When I was eight years old, I asked Aunt Cecelia what happened to Mother when she died. Is she happy? Sad? Can she feel emotion at all, or is she drifting through nothingness? Does she approve of me, or is she frustrated that she gave her life for some little disgrace?
Aunt Cecelia told me that Mother was a mayflower. She blossomed up, and did all she could. She bloomed, and caught as much sun and soil as possible before wilting eventually. She did all she could possibly do in her time here, even though it wasn’t long.
Our family estate is big, the mansion to the east, the forest and the fields taking up the rest of the space. We have our very own graveyard, where we’ve buried our dead for 300 years. And on every twelth anniversary of someone’s death, we plant a flower. We don’t just do it next to their grave. We plant it in the center of the cemetery, so that all of the dead can admire the flower, smell the aroma and admire the gorgeousness of it. These flowers don’t last forever, and those who passed in the winter or fall don’t often have long-lasting ones. Mother is lucky, though.
But the important part is choosing a flower. You want to plant something that shows how you want to remember the person you’re planting for. We have a code, a meaning to each flower.
The flower garden is vibrant this spring. Five people died twelve, twenty-four, thirty-six, and so-on years ago.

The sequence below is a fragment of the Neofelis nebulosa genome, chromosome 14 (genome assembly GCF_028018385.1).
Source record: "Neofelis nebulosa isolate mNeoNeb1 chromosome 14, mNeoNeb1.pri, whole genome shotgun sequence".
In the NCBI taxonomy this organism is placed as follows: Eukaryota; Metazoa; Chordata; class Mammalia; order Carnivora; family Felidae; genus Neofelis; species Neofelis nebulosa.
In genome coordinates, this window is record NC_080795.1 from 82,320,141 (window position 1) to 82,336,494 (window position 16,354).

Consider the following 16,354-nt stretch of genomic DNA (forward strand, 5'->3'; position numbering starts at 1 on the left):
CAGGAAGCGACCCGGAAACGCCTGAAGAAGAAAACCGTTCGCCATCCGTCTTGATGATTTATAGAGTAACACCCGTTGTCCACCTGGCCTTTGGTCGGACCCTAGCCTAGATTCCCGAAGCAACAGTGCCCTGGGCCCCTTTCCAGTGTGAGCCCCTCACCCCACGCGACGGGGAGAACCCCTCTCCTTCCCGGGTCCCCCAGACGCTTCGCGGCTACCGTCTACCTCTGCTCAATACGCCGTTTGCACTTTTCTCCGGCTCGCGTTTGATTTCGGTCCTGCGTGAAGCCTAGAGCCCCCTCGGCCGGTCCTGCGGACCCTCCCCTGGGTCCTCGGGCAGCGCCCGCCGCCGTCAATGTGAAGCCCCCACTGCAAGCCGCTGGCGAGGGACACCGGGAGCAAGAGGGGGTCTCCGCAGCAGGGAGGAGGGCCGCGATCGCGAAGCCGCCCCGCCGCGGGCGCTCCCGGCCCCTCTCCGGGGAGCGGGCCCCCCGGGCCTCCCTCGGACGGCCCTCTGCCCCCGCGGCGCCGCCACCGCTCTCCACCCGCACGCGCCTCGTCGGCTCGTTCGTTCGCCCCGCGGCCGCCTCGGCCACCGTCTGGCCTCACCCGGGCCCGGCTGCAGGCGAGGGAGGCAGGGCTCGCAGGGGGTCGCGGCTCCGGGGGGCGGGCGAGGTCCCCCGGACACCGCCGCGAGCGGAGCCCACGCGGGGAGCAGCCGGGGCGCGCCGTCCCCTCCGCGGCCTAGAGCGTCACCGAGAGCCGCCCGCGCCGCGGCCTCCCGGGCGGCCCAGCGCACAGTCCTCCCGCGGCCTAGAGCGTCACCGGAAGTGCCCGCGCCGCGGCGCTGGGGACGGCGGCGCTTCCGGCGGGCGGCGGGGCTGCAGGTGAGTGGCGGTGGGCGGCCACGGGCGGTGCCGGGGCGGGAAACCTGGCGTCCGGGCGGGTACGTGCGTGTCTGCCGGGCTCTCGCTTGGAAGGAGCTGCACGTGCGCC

Usually picking a flower is easy, since I’ve never planted a flower for someone who should be so close to me. Usually I choose a daisy, meaning I want to remember someone. I did that for grandfather, too, because I didn’t really understand what remembering truly meant back then.
My first thought was to plant a red rose, inferring that I want to love my mother. But of course I love her. Is there something that I could teach her, and make her think I’m not just making the easiest choice?
When we reach the flower garden, Aunt Cecelia kneels down on the grass. She opens her shoebox to reveal flowers of all kinds, layered on top of each other. They’ve already grown a bit, and we just need to stick them in the dirt.
Aunt Cecelia grabs a flower that’s resting near the bottom of the pile. I’ve never seen it before. It’s big, and it looks like a cross between a rose and a poppy. It’s tinted an orangish-pinkish color, like the sun setting over the horizon. I squint at the garden, but I can’t find this flower anywhere.
“A camellia,” Aunt Cecelia explains. “For admiration.”